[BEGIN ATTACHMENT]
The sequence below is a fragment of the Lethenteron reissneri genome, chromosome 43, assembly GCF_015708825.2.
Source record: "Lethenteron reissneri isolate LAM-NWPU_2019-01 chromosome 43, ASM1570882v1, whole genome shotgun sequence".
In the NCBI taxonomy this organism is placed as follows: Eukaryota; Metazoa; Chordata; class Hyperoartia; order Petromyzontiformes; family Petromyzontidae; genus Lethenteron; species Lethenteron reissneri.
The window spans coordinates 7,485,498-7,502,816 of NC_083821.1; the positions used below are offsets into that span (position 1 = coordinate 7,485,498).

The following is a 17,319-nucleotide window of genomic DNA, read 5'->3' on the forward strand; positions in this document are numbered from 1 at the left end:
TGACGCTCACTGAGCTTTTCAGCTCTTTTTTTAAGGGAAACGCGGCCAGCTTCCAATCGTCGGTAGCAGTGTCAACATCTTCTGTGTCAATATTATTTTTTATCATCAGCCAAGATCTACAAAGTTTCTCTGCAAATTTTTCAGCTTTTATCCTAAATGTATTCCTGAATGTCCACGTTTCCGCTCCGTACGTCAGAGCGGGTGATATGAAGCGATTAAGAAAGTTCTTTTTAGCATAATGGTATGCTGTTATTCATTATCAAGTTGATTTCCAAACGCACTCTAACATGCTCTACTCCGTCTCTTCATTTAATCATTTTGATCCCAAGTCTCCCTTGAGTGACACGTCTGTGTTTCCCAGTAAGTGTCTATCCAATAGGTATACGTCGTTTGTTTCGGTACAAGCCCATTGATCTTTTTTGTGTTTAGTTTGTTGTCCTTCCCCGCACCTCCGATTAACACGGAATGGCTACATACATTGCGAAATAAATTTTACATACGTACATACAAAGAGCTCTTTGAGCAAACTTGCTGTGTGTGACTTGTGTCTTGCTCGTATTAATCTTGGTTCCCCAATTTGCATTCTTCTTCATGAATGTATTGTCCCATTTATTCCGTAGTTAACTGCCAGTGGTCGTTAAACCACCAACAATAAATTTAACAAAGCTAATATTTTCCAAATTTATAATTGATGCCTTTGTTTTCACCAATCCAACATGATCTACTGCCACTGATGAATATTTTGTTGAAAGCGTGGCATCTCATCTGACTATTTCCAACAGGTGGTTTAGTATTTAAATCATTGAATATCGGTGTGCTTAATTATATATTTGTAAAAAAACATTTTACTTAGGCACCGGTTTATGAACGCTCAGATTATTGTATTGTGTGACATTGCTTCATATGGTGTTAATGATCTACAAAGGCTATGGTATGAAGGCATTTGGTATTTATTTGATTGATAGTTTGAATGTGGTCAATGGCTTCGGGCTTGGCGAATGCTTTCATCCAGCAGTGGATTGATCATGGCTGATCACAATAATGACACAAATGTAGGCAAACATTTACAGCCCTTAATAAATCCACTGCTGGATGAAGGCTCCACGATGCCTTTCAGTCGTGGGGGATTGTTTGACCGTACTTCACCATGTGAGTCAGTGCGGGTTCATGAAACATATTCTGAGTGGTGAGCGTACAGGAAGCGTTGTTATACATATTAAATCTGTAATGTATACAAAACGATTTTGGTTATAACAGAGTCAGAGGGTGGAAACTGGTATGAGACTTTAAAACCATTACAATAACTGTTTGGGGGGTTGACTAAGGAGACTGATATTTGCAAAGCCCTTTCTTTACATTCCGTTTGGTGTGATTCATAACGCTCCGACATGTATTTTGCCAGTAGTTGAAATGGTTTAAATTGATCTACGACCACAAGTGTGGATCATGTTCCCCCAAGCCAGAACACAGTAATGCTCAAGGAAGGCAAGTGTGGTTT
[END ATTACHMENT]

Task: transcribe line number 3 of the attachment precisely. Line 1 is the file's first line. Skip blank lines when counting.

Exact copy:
In the NCBI taxonomy this organism is placed as follows: Eukaryota; Metazoa; Chordata; class Hyperoartia; order Petromyzontiformes; family Petromyzontidae; genus Lethenteron; species Lethenteron reissneri.